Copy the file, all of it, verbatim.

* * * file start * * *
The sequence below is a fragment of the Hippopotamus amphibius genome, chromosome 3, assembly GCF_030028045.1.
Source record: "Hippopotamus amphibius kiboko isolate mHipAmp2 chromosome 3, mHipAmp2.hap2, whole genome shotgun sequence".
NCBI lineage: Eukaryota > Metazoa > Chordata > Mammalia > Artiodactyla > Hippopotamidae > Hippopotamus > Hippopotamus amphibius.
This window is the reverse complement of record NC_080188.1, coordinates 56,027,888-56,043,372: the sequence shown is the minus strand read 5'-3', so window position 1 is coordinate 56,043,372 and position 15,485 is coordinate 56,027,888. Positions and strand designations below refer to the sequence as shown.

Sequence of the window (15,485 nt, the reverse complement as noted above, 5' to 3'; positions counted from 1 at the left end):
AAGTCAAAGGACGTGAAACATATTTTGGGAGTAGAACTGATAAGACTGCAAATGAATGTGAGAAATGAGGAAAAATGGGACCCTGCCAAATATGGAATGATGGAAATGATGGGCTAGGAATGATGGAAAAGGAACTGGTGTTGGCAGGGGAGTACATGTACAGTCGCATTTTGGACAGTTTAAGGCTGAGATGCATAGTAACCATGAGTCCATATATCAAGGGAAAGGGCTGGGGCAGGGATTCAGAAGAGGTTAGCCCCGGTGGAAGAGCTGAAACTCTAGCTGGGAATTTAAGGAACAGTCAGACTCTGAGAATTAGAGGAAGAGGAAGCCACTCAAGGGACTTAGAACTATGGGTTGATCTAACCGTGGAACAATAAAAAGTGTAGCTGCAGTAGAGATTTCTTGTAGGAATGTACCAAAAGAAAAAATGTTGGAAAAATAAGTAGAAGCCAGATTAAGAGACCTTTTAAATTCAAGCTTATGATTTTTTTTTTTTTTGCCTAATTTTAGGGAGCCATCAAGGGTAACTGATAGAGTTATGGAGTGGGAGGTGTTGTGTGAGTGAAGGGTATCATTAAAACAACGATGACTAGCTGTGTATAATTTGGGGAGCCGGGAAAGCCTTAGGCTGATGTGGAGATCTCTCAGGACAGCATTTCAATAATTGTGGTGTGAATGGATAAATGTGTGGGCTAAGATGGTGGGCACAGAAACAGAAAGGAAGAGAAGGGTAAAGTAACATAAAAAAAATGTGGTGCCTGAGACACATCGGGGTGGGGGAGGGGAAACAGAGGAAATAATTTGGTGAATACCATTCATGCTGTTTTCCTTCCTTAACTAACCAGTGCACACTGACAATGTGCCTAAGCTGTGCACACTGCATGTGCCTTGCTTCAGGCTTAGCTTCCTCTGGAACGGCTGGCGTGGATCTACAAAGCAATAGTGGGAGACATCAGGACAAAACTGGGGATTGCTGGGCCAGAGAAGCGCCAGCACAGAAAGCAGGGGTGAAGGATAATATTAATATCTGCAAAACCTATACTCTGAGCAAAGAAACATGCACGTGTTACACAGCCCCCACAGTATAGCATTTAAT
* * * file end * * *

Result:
The sequence below is a fragment of the Hippopotamus amphibius genome, chromosome 3, assembly GCF_030028045.1.
Source record: "Hippopotamus amphibius kiboko isolate mHipAmp2 chromosome 3, mHipAmp2.hap2, whole genome shotgun sequence".
NCBI lineage: Eukaryota > Metazoa > Chordata > Mammalia > Artiodactyla > Hippopotamidae > Hippopotamus > Hippopotamus amphibius.
This window is the reverse complement of record NC_080188.1, coordinates 56,027,888-56,043,372: the sequence shown is the minus strand read 5'-3', so window position 1 is coordinate 56,043,372 and position 15,485 is coordinate 56,027,888. Positions and strand designations below refer to the sequence as shown.

Sequence of the window (15,485 nt, the reverse complement as noted above, 5' to 3'; positions counted from 1 at the left end):
AAGTCAAAGGACGTGAAACATATTTTGGGAGTAGAACTGATAAGACTGCAAATGAATGTGAGAAATGAGGAAAAATGGGACCCTGCCAAATATGGAATGATGGAAATGATGGGCTAGGAATGATGGAAAAGGAACTGGTGTTGGCAGGGGAGTACATGTACAGTCGCATTTTGGACAGTTTAAGGCTGAGATGCATAGTAACCATGAGTCCATATATCAAGGGAAAGGGCTGGGGCAGGGATTCAGAAGAGGTTAGCCCCGGTGGAAGAGCTGAAACTCTAGCTGGGAATTTAAGGAACAGTCAGACTCTGAGAATTAGAGGAAGAGGAAGCCACTCAAGGGACTTAGAACTATGGGTTGATCTAACCGTGGAACAATAAAAAGTGTAGCTGCAGTAGAGATTTCTTGTAGGAATGTACCAAAAGAAAAAATGTTGGAAAAATAAGTAGAAGCCAGATTAAGAGACCTTTTAAATTCAAGCTTATGATTTTTTTTTTTTTTGCCTAATTTTAGGGAGCCATCAAGGGTAACTGATAGAGTTATGGAGTGGGAGGTGTTGTGTGAGTGAAGGGTATCATTAAAACAACGATGACTAGCTGTGTATAATTTGGGGAGCCGGGAAAGCCTTAGGCTGATGTGGAGATCTCTCAGGACAGCATTTCAATAATTGTGGTGTGAATGGATAAATGTGTGGGCTAAGATGGTGGGCACAGAAACAGAAAGGAAGAGAAGGGTAAAGTAACATAAAAAAAATGTGGTGCCTGAGACACATCGGGGTGGGGGAGGGGAAACAGAGGAAATAATTTGGTGAATACCATTCATGCTGTTTTCCTTCCTTAACTAACCAGTGCACACTGACAATGTGCCTAAGCTGTGCACACTGCATGTGCCTTGCTTCAGGCTTAGCTTCCTCTGGAACGGCTGGCGTGGATCTACAAAGCAATAGTGGGAGACATCAGGACAAAACTGGGGATTGCTGGGCCAGAGAAGCGCCAGCACAGAAAGCAGGGGTGAAGGATAATATTAATATCTGCAAAACCTATACTCTGAGCAAAGAAACATGCACGTGTTACACAGCCCCCACAGTATAGCATTTAAT